Up until Wednesday, this winter has, other than Storm Barra right back at the start of the season, been a remarkably benign affair.
Snow, much to the resigned disappointment of everyone under 10 years old, has been mostly restricted to the high ground of Scotland – a typical snow story for them. We actually had a rather brighter and drier January than we might normally expect and temperatures hovered around or just above the seasonal average.
So far, so underwhelming.
Until last week.
Storm Dudley, only our second storm of the winter, brought 81mph gusts to Capel Curig in Wales on Wednesday and widely gusts in excess of 60-70mph.
Amber warnings were in force across southern Scotland and northern England and a yellow warning of wind covered much of the north of the UK. Thousands were left without power, huge disruption was brought to the transport systems and at least one person was confirmed to have died.
And then, of course, there was Storm Eunice.
‘The storm of the decade’ hit the UK on Friday morning with very rare, pre-emptive Met Office red weather warnings in force across the south of the UK.
Weather Presenter Becky Mantin takes a look at what the next 36 hours hold
So rare in fact that it was the first time since this warning system began in 2008 that London has had a red warning in force.
An astonishing 122mph gust was recorded at The Needles on the Isle of Wight, setting a new record for England.
Even inland, gusts touching 80mph were recorded.
The Environment Agency had nearly a dozen severe flood warnings in force as high tides and storm surges combined to create danger to life situations and, as such, the public was advised to stay indoors.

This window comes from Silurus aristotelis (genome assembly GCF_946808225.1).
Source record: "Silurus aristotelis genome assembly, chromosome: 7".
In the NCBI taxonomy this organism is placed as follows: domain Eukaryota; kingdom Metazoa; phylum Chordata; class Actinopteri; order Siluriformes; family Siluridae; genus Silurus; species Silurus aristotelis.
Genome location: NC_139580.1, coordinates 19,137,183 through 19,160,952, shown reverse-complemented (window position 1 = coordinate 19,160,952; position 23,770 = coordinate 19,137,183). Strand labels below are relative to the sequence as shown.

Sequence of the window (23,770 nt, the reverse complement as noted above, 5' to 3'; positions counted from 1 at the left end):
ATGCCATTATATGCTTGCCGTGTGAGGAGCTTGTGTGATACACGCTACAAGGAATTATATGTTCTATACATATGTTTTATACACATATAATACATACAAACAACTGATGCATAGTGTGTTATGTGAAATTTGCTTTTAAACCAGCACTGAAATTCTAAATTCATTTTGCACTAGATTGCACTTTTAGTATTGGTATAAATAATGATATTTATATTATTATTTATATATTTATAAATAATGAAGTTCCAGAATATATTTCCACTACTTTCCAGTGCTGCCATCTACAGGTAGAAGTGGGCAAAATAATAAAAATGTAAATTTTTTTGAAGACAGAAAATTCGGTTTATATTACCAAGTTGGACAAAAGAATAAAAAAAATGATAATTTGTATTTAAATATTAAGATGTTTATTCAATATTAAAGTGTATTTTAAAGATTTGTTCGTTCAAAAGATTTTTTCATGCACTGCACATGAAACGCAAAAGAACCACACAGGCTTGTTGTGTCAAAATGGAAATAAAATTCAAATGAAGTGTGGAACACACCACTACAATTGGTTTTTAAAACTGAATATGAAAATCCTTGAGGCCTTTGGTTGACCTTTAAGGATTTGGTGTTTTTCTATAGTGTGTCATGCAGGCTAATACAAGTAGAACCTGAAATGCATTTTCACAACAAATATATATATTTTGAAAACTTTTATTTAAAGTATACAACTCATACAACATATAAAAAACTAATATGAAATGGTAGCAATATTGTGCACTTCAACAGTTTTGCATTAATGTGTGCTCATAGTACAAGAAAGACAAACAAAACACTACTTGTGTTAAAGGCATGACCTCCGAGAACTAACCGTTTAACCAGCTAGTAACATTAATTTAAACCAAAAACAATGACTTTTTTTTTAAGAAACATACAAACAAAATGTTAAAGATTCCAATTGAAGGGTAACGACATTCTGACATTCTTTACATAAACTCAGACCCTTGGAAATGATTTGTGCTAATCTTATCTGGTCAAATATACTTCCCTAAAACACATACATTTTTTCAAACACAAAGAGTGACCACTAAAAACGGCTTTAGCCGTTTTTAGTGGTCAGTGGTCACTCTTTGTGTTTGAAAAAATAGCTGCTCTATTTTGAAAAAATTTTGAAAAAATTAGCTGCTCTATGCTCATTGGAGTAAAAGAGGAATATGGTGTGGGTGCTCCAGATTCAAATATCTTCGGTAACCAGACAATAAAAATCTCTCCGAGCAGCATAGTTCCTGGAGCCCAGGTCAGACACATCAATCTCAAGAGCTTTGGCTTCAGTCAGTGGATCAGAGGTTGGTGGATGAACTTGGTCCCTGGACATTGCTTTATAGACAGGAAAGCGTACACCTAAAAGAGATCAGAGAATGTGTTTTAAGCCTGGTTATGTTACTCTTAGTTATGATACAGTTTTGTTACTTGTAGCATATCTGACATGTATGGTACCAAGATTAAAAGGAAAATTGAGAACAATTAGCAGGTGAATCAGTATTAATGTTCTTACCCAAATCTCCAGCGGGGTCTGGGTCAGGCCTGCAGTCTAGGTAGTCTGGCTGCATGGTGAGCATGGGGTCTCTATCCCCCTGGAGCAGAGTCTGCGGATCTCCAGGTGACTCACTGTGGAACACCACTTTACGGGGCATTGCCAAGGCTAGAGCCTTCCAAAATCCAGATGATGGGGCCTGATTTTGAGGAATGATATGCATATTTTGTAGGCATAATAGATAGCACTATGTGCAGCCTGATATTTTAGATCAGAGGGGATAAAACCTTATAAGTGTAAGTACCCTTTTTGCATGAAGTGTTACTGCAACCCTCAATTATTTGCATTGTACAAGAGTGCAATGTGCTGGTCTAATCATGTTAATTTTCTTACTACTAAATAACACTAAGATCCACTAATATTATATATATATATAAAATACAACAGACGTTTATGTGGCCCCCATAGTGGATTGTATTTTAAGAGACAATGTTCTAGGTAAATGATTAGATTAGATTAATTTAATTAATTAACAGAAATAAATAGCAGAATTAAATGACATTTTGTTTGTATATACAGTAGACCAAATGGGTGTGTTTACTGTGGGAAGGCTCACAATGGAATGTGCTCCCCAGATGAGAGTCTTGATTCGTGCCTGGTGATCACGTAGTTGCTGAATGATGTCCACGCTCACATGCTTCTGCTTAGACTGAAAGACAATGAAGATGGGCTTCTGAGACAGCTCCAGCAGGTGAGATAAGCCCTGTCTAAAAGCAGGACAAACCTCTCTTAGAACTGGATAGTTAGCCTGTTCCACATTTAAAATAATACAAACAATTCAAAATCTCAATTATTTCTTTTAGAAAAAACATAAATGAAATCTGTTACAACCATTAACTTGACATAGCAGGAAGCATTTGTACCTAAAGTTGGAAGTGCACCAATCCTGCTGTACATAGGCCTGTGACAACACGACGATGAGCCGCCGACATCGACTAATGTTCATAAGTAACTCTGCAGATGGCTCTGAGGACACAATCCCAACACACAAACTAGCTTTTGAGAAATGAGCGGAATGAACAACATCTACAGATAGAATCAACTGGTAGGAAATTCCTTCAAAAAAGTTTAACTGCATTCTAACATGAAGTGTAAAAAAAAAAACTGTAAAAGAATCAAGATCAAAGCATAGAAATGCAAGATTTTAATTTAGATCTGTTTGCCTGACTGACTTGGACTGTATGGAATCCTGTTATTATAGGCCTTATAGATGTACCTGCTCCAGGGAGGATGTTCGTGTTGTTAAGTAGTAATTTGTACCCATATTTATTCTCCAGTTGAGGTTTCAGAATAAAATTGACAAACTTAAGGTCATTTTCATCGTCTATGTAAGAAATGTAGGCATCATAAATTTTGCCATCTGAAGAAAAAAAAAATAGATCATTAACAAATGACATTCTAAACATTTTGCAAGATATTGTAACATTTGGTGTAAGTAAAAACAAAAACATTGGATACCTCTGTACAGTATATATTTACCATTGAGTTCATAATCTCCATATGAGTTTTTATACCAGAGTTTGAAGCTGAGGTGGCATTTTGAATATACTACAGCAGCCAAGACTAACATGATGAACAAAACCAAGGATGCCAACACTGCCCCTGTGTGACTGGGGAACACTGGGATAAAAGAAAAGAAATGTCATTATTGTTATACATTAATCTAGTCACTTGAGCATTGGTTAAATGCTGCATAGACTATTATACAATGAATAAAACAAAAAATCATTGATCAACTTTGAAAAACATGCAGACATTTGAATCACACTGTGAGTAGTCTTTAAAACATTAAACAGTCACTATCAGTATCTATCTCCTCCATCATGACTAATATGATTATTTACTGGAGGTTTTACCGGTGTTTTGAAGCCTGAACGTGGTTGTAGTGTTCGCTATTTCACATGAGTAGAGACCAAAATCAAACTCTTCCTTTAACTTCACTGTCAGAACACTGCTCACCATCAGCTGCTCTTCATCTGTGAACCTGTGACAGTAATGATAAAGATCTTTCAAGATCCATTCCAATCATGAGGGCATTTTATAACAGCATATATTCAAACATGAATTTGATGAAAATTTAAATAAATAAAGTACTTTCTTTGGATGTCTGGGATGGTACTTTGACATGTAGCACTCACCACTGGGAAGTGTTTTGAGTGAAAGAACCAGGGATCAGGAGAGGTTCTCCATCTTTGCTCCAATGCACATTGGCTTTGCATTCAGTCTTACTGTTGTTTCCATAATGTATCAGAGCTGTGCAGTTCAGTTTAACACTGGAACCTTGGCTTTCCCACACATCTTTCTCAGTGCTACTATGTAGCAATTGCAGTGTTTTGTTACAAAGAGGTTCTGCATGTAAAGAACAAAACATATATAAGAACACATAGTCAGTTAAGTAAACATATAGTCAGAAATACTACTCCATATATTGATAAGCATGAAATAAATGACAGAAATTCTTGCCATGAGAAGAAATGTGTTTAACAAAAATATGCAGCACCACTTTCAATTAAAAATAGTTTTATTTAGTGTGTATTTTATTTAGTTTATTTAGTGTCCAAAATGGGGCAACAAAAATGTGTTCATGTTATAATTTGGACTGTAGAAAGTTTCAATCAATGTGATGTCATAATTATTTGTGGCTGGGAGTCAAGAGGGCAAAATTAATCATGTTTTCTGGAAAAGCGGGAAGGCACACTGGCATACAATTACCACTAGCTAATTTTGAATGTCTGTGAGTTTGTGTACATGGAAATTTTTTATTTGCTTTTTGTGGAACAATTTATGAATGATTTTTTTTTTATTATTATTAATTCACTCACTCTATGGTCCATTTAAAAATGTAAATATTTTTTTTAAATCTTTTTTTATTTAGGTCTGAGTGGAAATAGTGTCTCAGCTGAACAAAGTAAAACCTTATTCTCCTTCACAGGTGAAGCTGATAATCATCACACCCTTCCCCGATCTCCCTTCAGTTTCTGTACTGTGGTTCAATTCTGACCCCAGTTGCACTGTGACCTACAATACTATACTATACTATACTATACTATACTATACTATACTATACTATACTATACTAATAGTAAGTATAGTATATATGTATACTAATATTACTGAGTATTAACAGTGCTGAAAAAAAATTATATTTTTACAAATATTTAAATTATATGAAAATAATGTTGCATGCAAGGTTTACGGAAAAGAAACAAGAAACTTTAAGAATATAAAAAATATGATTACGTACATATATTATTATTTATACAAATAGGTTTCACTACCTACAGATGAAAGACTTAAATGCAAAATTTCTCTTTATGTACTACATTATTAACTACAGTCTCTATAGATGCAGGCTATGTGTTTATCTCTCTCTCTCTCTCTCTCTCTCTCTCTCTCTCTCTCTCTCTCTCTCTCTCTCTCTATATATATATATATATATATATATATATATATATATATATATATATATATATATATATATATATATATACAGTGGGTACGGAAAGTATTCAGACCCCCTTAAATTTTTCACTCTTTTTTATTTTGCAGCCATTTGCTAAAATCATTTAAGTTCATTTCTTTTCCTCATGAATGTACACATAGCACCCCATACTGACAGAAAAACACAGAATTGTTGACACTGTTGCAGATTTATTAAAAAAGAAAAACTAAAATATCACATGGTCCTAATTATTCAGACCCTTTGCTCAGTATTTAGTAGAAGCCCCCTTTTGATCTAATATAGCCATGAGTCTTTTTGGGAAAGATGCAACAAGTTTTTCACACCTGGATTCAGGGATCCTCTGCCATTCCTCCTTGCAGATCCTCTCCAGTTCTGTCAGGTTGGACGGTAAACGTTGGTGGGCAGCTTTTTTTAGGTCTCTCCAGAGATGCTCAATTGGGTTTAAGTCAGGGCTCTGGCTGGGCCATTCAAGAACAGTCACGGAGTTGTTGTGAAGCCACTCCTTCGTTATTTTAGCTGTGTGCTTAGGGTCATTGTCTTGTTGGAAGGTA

Trees fell, church spiers ripped from towers, planes struggled to landtransport ground to a halt, millions of people experienced power outages, and three deaths in the UK and one in Ireland have been reported.
And now there’s Storm Franklin. Named by the Met Office this morning and promising, again, winds touching 80mph.
Weather warnings cover all but the far northeast of England and the bulk of Scotland.
The storm is expected to move in through this evening and overnight, before clearing through from the northwest during Monday morning with the strongest winds likely to be across Northern Ireland, the Isle Of Man and Irish Sea coasts.
We then have a brief, albeit blustery, clear up window before another potential named storm towards the end of the week.
Particularly windy conditions around Thursday could end up being named as Storm Gladys – although in meteorological terms, this is still too far away to call.
As always, you’re strongly advised to keep up to date with the latest forecasts on this developing situation.
Until now, two named storms in a week was the record. Now we’re at three in five days – and potentially four in eight.
It appears that winter 2021/22 will not be leaving quietly.